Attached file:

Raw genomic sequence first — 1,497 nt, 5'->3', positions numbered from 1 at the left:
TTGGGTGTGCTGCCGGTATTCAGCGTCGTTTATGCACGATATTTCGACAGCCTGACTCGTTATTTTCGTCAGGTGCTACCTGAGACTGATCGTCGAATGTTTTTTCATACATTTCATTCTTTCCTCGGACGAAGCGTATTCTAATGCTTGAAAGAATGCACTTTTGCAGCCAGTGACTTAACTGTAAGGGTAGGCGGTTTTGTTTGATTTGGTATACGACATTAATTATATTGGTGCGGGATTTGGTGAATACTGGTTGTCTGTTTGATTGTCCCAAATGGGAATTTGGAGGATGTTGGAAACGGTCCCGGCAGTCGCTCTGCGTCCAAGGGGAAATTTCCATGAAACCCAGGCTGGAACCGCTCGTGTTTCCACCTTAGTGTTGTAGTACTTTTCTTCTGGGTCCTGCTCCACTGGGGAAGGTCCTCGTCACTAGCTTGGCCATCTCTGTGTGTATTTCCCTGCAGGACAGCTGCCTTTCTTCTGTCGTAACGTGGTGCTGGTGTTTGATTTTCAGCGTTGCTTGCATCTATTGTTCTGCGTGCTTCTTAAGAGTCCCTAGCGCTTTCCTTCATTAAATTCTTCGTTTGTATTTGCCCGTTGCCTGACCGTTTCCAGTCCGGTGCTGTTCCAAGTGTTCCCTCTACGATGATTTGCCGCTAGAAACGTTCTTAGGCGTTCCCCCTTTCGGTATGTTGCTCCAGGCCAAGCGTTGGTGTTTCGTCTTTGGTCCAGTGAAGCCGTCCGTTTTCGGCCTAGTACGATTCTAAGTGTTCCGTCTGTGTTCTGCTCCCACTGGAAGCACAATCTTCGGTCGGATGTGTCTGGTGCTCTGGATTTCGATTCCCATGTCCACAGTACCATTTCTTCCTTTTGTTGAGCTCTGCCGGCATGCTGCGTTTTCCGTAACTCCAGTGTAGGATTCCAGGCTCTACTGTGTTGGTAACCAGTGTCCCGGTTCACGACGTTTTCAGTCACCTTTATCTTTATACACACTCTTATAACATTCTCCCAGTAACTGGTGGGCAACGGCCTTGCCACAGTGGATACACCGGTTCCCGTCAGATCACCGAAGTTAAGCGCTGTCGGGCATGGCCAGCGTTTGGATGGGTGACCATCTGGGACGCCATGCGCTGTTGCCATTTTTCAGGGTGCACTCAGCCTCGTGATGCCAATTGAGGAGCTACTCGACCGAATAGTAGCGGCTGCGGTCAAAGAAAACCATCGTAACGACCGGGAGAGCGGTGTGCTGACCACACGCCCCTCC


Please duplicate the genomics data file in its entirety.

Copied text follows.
Raw genomic sequence first — 1,497 nt, 5'->3', positions numbered from 1 at the left:
TTGGGTGTGCTGCCGGTATTCAGCGTCGTTTATGCACGATATTTCGACAGCCTGACTCGTTATTTTCGTCAGGTGCTACCTGAGACTGATCGTCGAATGTTTTTTCATACATTTCATTCTTTCCTCGGACGAAGCGTATTCTAATGCTTGAAAGAATGCACTTTTGCAGCCAGTGACTTAACTGTAAGGGTAGGCGGTTTTGTTTGATTTGGTATACGACATTAATTATATTGGTGCGGGATTTGGTGAATACTGGTTGTCTGTTTGATTGTCCCAAATGGGAATTTGGAGGATGTTGGAAACGGTCCCGGCAGTCGCTCTGCGTCCAAGGGGAAATTTCCATGAAACCCAGGCTGGAACCGCTCGTGTTTCCACCTTAGTGTTGTAGTACTTTTCTTCTGGGTCCTGCTCCACTGGGGAAGGTCCTCGTCACTAGCTTGGCCATCTCTGTGTGTATTTCCCTGCAGGACAGCTGCCTTTCTTCTGTCGTAACGTGGTGCTGGTGTTTGATTTTCAGCGTTGCTTGCATCTATTGTTCTGCGTGCTTCTTAAGAGTCCCTAGCGCTTTCCTTCATTAAATTCTTCGTTTGTATTTGCCCGTTGCCTGACCGTTTCCAGTCCGGTGCTGTTCCAAGTGTTCCCTCTACGATGATTTGCCGCTAGAAACGTTCTTAGGCGTTCCCCCTTTCGGTATGTTGCTCCAGGCCAAGCGTTGGTGTTTCGTCTTTGGTCCAGTGAAGCCGTCCGTTTTCGGCCTAGTACGATTCTAAGTGTTCCGTCTGTGTTCTGCTCCCACTGGAAGCACAATCTTCGGTCGGATGTGTCTGGTGCTCTGGATTTCGATTCCCATGTCCACAGTACCATTTCTTCCTTTTGTTGAGCTCTGCCGGCATGCTGCGTTTTCCGTAACTCCAGTGTAGGATTCCAGGCTCTACTGTGTTGGTAACCAGTGTCCCGGTTCACGACGTTTTCAGTCACCTTTATCTTTATACACACTCTTATAACATTCTCCCAGTAACTGGTGGGCAACGGCCTTGCCACAGTGGATACACCGGTTCCCGTCAGATCACCGAAGTTAAGCGCTGTCGGGCATGGCCAGCGTTTGGATGGGTGACCATCTGGGACGCCATGCGCTGTTGCCATTTTTCAGGGTGCACTCAGCCTCGTGATGCCAATTGAGGAGCTACTCGACCGAATAGTAGCGGCTGCGGTCAAAGAAAACCATCGTAACGACCGGGAGAGCGGTGTGCTGACCACACGCCCCTCC